>
        > Thanks in advance,
        >
        > Tom
        >

         

        You're most welcome Tom.

        Slainte!
        regards Harry
        co-owner, on behalf of the Management team and members.

      • Tom
        Harry, Thanks! Thanks for putting this site together and for all the information that you and others provide. It is wonderful! ... SNIP
        Message 3 of 6 , Jan 29, 2011
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          Harry,

          Thanks! Thanks for putting this site together and for all the information that you and others provide. It is wonderful!

          --- In new_distillers@yahoogroups.com, "Harry" <gnikomson2000@...> wrote:

          SNIP

          > I appreciate the offer of a donation Tom. However it is not necessary
          > for these distillers hobby groups. We give our time & experience purely
          > so that we can share ideas & the fondness for a hobby we all enjoy very
          > much. Hopefully, in the course of doing this, we can also enlighten the
          > general public about the true nature of this great pastime, as opposed
          > to the myths and scare-tactics spread about by the hobby's opponents.
          > One day it may be beneficial in helping to legalise it worldwide, as it
          > presently is in New Zealand. At the very least, we hope to show and
          > teach everyone the correct and SAFE procedures to adopt for producing
          > your very own hand-crafted spiritous beverages.
          >
          > >
          > > Thanks in advance,
          > >
          > > Tom
          > >
          >
          >
          >
          > You're most welcome Tom.
          >
          > Slainte!
          > regards Harry
          > co-owner, on behalf of the Management team and members.
          >
        • Tom
          To One and All: Harry answered the second part of my question (regarding owners/co-ownwes and fees). Thanks again , Harry. Can anyone help me with the
          Message 4 of 6 , Jan 30, 2011
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            To One and All:

            Harry answered the second part of my question (regarding owners/co-ownwes and fees). Thanks again , Harry. Can anyone help me with the question regarding the shift in color from clear to blue. I'm interested in the cause and a fix if necessary before running in a VM reflux unit.

            Thanks,

            Tom

            --- In new_distillers@yahoogroups.com, "Tom" <tomhawk412@...> wrote:
            >
            > To One and All:
            >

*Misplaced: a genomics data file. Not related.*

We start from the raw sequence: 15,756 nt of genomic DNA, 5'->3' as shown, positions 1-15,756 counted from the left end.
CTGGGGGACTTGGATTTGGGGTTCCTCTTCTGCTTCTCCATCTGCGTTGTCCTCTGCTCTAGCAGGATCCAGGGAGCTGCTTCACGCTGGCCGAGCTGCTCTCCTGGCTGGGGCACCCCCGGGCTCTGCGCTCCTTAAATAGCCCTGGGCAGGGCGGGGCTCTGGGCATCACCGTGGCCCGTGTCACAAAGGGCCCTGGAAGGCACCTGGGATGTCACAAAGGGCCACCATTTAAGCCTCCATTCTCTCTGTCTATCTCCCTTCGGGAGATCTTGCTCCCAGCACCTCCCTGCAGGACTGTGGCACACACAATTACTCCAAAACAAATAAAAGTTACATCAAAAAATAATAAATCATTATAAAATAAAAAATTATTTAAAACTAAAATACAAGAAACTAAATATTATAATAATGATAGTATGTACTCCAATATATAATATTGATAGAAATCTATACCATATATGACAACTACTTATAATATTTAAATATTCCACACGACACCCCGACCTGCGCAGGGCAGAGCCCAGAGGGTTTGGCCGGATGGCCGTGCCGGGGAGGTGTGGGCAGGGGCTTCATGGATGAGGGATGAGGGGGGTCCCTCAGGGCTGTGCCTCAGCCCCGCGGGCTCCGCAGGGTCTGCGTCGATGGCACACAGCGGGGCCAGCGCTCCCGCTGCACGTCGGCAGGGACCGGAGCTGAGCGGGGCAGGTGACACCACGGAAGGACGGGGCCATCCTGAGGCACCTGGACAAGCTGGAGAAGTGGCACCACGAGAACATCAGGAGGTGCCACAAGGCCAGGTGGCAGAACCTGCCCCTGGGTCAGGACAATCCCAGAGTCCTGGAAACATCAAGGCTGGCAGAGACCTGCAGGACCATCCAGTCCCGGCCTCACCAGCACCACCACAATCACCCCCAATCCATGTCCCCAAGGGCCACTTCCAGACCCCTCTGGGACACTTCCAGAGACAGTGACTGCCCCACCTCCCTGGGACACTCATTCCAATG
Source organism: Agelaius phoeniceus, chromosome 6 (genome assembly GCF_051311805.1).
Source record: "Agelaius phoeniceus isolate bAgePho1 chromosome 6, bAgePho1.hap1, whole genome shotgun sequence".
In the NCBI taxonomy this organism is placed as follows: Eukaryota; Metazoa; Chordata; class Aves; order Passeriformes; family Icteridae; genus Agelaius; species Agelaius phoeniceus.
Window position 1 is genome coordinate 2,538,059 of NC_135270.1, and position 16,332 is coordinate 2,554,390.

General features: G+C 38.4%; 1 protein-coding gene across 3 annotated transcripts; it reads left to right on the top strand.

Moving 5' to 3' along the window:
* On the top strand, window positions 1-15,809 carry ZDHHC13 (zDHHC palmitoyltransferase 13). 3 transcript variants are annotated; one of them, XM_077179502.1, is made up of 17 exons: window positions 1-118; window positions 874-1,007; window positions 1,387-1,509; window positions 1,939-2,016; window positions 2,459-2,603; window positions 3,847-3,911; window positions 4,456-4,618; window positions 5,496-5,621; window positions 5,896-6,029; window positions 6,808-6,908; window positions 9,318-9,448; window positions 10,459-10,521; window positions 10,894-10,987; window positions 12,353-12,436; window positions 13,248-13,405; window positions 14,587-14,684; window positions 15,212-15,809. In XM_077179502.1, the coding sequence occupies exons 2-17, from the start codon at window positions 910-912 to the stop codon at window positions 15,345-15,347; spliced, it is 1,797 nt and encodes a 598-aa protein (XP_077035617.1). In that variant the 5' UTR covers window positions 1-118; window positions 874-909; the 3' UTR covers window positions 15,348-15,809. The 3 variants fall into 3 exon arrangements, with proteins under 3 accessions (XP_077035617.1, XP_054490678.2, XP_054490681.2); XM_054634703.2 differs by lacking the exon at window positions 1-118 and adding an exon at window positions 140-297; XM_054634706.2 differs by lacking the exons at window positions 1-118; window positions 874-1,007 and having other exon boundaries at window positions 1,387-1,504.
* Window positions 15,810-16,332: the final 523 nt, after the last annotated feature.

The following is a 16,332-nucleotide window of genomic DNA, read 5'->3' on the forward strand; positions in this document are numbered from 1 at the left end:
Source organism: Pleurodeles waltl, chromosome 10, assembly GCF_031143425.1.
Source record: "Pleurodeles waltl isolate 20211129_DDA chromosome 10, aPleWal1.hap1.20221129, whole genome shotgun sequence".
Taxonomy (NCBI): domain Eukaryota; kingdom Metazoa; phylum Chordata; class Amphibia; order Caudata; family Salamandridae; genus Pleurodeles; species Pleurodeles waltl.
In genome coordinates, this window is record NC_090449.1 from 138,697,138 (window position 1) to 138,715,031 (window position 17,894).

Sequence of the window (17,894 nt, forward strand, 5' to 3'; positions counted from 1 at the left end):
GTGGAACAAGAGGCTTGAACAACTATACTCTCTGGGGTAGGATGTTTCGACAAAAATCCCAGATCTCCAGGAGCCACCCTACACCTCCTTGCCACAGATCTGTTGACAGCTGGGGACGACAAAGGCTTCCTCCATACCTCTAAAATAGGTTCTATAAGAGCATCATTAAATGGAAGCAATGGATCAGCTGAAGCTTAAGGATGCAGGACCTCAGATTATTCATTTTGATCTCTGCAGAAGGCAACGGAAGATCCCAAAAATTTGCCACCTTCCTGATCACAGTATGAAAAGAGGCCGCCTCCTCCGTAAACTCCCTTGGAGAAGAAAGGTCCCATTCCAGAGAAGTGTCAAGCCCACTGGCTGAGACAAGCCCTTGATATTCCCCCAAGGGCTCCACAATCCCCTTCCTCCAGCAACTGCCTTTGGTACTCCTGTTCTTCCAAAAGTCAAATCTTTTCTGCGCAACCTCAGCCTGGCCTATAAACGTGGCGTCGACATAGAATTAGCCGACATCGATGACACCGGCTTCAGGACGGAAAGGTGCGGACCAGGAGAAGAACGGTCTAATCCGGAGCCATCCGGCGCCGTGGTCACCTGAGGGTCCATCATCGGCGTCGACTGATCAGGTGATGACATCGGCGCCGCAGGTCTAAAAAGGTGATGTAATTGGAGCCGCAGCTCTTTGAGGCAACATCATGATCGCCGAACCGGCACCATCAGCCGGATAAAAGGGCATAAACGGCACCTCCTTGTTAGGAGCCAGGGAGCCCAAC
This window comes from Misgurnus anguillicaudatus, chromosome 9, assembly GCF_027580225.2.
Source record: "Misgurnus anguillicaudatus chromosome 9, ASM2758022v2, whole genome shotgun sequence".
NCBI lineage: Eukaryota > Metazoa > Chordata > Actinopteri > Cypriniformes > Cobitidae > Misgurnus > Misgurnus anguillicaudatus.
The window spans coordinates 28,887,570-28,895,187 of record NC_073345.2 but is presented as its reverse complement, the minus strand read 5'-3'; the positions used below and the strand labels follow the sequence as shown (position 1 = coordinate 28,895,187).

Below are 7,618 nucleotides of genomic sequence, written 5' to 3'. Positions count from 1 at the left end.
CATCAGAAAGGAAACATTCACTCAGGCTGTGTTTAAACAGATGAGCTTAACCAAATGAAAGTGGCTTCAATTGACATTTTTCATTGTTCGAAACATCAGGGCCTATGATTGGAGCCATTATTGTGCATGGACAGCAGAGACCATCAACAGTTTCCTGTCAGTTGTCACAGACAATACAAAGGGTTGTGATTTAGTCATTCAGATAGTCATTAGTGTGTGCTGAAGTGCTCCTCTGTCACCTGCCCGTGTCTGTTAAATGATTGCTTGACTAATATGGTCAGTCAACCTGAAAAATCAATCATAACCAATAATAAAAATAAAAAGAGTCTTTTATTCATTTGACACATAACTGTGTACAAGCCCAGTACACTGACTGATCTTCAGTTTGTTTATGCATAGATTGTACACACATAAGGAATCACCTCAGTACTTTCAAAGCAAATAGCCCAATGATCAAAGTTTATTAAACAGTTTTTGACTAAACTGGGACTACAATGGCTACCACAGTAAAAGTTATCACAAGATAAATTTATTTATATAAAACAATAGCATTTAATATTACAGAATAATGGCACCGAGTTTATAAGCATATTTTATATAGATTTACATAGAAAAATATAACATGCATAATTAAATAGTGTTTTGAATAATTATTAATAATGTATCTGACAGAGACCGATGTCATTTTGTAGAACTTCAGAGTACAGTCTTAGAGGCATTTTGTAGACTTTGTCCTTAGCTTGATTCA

> I have a VM reflux still and after a few runs of JEM wash have accumulated about ½ gallons each of reasonably clean heads and tails. Both containers contained crystal clear liquid. In preparation for trying to clean it up, I mixed the two and ended up with one gallon of crystal clear liquid at about 60% abv. I read in several postings that before a second run it is advisable to add baking soda make the cuts easier to distinguish. So, I added baking soda at a rate of one tablespoon per liter. I planned to shake the liquid a couple of times per day and then at some appropriate time, I intended to either mix it with a new batch of JEM wash in the VM reflux still or dilute it with water it to yield enough volume to keep the heating elements covered as I tried to recover the "goodie" from it.
            >
            > Three days after adding the baking soda, the liquid turned slightly blue. I am familiar with getting an ammonia smelling blue output from the VM unit – it happened to me once. Thanks to advice from folks in this group, I cleaned it up by adding citric acid at 10 grams per liter. After the addition of citric acid, the crud precipitated, settled to the bottom, and the distillate cleared up. I decanted the clear stuff and re-ran it with great success.
            >
            > What caused the distillate in this instance to shift to slightly blue after it had been out of the still for several months? It was clear before adding the baking soda. Should I add citric acid before I run it or just pour it in the boiler as-is?
            >
            > One of these days, with the help of the folks on this site and the experience learned by cleaning up my mistakes, I may become a decent "operator".
            >
            > Now for the second issue:
            >
            >Snip
            >
            > Thanks in advance,
            >
            > Tom
            >
          • jamesonbeam1
            Hey Tom, Dang, never had that happen to me with the JEM wash turning blue after that long out of the still. Course never waited that long or tried re-adjusting
            Message 5 of 6 , Feb 1, 2011
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              Hey Tom,
               
              Dang, never had that happen to me with the JEM wash turning blue after
               that long out of the still. Course never waited that long or tried
               re-adjusting pH. Always just re-distilled it in the spirits run and it
               came out fine.
               
              Now increasing the pH level by the adding the baking soda may have
               precipitatied some blue stuff, but im just totally guessing at this. I
               would cut back a bit on the nutrients your usuing next time.  As Tony
              oints out:

               Blue Spirit

              Sometimes the spirit may get a slight blue tinge to it. This is usually a sign that you've used too much nutrient in the wash. Mike explains ...